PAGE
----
• Casio's classic F-91 "Terrorist" watch turned into a smartwatch

    Casio's F-91 wristwatch is available in many colors and materials and is famous for its overwhelming success and its designation as a "terrorist" signifier by hysterical U.S. investigators who found them being used as a timer in bombs. Casio has neglected to make a smartwatch version—it is very compact, after all—but an aficionado has stepped into the void. Behold the F91 Kepler, a custom-made smartwatch that uses the classic chassis.

    The F91 Kepler is complete redesign of the classic Casio F91W watch. This project completely replaces the original internals of the watch only keeping the original case and adding an OLED display and a bluetooth capable MCU. This repo contains all the firmware, hardware, and completely unfinished software (phone app) ;).

  • Department of Defense announces ambiguous and disquieting "All-domain Anomaly Resolution Office"

    Does anyone know exactly what the All-domain Anomaly Resolution Office will be doing? I'm not sure the Department of Defense does, as its announcement is a masterpiece of military-bureacratic ambiguity and circumlocution evoking everything from the funny guy with the sign outside Area 51 to eldritch horrors.

    synchronize efforts across the Department of Defense, and with other U.S. federal departments and agencies, to detect, identify and attribute objects of interest in, on or near military installations, operating areas, training areas, special use airspace and other areas of interest, and, as necessary, to mitigate any associated threats to safety of operations and national security. This includes anomalous, unidentified space, airborne, submerged and transmedium objects.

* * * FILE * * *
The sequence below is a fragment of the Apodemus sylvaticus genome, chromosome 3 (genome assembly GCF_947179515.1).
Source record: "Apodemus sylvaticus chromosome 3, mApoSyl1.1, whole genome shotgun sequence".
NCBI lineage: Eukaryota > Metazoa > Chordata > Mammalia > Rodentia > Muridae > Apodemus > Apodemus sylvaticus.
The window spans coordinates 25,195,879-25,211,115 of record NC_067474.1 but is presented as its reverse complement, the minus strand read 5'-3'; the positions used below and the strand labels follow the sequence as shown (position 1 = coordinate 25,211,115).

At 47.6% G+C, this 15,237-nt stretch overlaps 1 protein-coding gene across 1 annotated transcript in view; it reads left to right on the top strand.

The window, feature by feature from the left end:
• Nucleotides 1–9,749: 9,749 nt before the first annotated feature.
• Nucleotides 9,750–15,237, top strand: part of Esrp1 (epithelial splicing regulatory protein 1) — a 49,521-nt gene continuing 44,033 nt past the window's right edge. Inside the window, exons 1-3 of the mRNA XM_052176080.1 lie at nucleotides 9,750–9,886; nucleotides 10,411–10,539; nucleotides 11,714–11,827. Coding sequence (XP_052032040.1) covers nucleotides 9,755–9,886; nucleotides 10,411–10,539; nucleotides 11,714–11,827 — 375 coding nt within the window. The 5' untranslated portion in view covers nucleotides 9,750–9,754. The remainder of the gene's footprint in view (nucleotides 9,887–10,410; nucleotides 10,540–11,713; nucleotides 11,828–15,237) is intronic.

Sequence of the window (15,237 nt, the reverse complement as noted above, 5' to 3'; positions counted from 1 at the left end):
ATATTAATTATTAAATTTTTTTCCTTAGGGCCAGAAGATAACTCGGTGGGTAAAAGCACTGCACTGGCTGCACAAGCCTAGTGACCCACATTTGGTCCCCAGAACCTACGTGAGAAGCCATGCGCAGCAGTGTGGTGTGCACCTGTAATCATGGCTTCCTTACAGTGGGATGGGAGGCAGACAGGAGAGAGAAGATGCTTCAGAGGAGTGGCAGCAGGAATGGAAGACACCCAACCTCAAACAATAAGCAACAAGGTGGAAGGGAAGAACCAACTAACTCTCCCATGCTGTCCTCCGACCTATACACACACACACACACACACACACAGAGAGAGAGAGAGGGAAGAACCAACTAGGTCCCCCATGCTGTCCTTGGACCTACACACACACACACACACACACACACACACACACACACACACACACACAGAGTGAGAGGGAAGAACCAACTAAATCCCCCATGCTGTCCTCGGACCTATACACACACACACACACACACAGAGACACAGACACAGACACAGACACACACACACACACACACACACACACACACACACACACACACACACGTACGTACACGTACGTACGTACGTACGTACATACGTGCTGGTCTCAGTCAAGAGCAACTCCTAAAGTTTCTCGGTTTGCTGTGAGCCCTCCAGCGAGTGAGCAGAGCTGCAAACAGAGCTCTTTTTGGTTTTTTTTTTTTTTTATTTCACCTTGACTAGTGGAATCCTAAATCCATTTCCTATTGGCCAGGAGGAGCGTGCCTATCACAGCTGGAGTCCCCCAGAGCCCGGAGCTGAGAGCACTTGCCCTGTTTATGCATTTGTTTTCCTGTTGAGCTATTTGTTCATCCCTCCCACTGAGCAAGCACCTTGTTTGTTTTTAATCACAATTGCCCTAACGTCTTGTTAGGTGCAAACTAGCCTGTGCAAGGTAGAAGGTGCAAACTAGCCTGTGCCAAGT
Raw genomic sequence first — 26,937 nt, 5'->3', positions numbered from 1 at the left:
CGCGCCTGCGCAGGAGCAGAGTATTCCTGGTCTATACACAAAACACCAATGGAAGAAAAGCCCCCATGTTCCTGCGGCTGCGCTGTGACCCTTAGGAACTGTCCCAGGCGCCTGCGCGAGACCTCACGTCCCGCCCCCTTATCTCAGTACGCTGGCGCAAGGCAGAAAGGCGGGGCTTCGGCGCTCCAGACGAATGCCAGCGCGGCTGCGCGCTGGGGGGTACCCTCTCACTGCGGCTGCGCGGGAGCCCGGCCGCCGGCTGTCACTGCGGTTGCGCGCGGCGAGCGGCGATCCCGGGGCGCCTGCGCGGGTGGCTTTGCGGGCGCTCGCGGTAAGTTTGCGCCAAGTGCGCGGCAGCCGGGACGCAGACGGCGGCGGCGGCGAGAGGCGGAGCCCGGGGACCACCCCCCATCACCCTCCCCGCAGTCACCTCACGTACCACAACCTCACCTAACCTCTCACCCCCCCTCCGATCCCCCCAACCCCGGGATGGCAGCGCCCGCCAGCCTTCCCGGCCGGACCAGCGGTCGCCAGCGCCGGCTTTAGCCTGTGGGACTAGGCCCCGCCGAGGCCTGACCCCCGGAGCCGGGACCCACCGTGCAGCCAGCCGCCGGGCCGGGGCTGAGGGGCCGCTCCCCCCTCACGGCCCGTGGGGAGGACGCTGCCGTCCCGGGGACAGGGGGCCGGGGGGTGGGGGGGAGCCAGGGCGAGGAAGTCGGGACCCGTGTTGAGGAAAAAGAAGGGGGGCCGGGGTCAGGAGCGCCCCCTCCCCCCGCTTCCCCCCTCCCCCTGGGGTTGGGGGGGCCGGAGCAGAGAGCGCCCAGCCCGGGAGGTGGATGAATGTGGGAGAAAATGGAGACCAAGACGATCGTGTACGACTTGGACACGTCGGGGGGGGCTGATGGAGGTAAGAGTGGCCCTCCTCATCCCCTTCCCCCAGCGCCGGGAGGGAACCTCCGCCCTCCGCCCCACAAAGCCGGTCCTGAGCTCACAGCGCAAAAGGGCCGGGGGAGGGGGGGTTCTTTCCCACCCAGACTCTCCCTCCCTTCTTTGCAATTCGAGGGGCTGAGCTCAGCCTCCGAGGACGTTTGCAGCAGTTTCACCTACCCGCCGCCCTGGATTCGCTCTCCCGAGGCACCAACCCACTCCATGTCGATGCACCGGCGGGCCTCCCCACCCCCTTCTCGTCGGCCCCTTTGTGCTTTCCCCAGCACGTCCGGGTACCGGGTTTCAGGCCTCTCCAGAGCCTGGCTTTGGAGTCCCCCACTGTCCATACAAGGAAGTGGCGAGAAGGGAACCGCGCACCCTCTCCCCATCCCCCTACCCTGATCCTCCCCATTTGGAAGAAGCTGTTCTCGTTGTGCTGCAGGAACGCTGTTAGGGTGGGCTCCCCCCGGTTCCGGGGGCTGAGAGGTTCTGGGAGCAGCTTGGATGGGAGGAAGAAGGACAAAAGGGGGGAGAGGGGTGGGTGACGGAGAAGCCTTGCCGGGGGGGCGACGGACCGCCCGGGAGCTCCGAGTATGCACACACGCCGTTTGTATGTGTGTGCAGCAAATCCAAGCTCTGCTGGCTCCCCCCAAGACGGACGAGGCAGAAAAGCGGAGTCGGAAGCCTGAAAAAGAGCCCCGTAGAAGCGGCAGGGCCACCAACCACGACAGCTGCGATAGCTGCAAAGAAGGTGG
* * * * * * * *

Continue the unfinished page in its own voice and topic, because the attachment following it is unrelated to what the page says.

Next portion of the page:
The SCP Foundation wants to have a word:

  • Footage: Josh Hawley riled up the Jan 6 rioters-then fled congress as fast as his feet could carry him

    Footage shown to the Jan 6 hearing shows Republican U.S. Sentator Josh Hawley running across a hall in Congress after riling up the Jan 6 crowd of Trump supporters. Those attending the hearing cannot help but burst into laughter at the juxtaposition of him raising his fist in solidarity then skipping fearfully across a hallway at maximum speed:

    People have been adding appropriate soundtracks:

  • YouTube copyright trolls claim public domain footage of Apollo moon landing

    Film archivist Fran Blanche posted content featuring the Apollo moon landings to YouTube, and reported being besieged by frauds using ContentID, the platform's private copyright enforcement and monetization system. No sooner than she makes a new transfer of a classic public domain film from NASA's own reels, for example, than it gets dinged by some shady agent—who in one case turns out to represent the makers of a "VHS shockumentary" which reproduced only low-quality broadcast footage in the first place and has absolutely no legal claim to the original material.

    "The way it's set up, the claimant has all of the authority," Blanche says. "They are the sole judge and authority."

    Blanche cites another recent case of hers where Sony Music claimed to own audio of wind blowing in a 1973 public domain movie. A Sony Music artist sampled the movie's audio in a 2003 heavy metal album, and it's on that basis that Sony made its claim to own the audio. Even after she filed a counter-claim, she reports, YouTube sided with Sony Music.

    Whenever something like this is reported, a clever commenter always pipes up with "make a new thing that samples Sony Music and now you can claim it!" Alas, you're forgetting who YouTube's ContentID system was made for.